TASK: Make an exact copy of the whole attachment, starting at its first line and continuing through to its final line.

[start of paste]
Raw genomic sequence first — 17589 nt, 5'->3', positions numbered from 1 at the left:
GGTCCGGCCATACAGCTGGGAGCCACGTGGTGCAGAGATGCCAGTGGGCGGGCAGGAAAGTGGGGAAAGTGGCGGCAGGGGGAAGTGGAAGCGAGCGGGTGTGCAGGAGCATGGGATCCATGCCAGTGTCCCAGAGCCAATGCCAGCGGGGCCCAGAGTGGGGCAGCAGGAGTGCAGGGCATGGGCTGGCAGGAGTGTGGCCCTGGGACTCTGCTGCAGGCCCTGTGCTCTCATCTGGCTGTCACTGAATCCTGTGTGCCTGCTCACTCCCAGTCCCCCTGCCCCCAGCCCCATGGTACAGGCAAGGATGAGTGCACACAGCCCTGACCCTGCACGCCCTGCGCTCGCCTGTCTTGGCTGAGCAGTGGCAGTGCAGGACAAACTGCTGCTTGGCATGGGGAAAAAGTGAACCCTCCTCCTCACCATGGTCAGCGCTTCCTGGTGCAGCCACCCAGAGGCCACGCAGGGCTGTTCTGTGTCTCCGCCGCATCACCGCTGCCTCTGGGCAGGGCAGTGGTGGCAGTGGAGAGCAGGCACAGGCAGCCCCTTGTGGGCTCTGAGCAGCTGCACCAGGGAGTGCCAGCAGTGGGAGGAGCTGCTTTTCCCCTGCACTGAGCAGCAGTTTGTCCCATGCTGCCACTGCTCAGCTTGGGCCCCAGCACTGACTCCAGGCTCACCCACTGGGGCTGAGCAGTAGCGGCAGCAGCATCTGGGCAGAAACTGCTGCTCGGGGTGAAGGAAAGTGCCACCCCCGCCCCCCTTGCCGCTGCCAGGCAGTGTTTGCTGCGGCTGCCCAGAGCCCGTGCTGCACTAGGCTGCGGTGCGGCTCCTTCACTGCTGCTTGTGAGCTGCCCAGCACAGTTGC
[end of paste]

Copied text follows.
Raw genomic sequence first — 17589 nt, 5'->3', positions numbered from 1 at the left:
GGTCCGGCCATACAGCTGGGAGCCACGTGGTGCAGAGATGCCAGTGGGCGGGCAGGAAAGTGGGGAAAGTGGCGGCAGGGGGAAGTGGAAGCGAGCGGGTGTGCAGGAGCATGGGATCCATGCCAGTGTCCCAGAGCCAATGCCAGCGGGGCCCAGAGTGGGGCAGCAGGAGTGCAGGGCATGGGCTGGCAGGAGTGTGGCCCTGGGACTCTGCTGCAGGCCCTGTGCTCTCATCTGGCTGTCACTGAATCCTGTGTGCCTGCTCACTCCCAGTCCCCCTGCCCCCAGCCCCATGGTACAGGCAAGGATGAGTGCACACAGCCCTGACCCTGCACGCCCTGCGCTCGCCTGTCTTGGCTGAGCAGTGGCAGTGCAGGACAAACTGCTGCTTGGCATGGGGAAAAAGTGAACCCTCCTCCTCACCATGGTCAGCGCTTCCTGGTGCAGCCACCCAGAGGCCACGCAGGGCTGTTCTGTGTCTCCGCCGCATCACCGCTGCCTCTGGGCAGGGCAGTGGTGGCAGTGGAGAGCAGGCACAGGCAGCCCCTTGTGGGCTCTGAGCAGCTGCACCAGGGAGTGCCAGCAGTGGGAGGAGCTGCTTTTCCCCTGCACTGAGCAGCAGTTTGTCCCATGCTGCCACTGCTCAGCTTGGGCCCCAGCACTGACTCCAGGCTCACCCACTGGGGCTGAGCAGTAGCGGCAGCAGCATCTGGGCAGAAACTGCTGCTCGGGGTGAAGGAAAGTGCCACCCCCGCCCCCCTTGCCGCTGCCAGGCAGTGTTTGCTGCGGCTGCCCAGAGCCCGTGCTGCACTAGGCTGCGGTGCGGCTCCTTCACTGCTGCTTGTGAGCTGCCCAGCACAGTTGC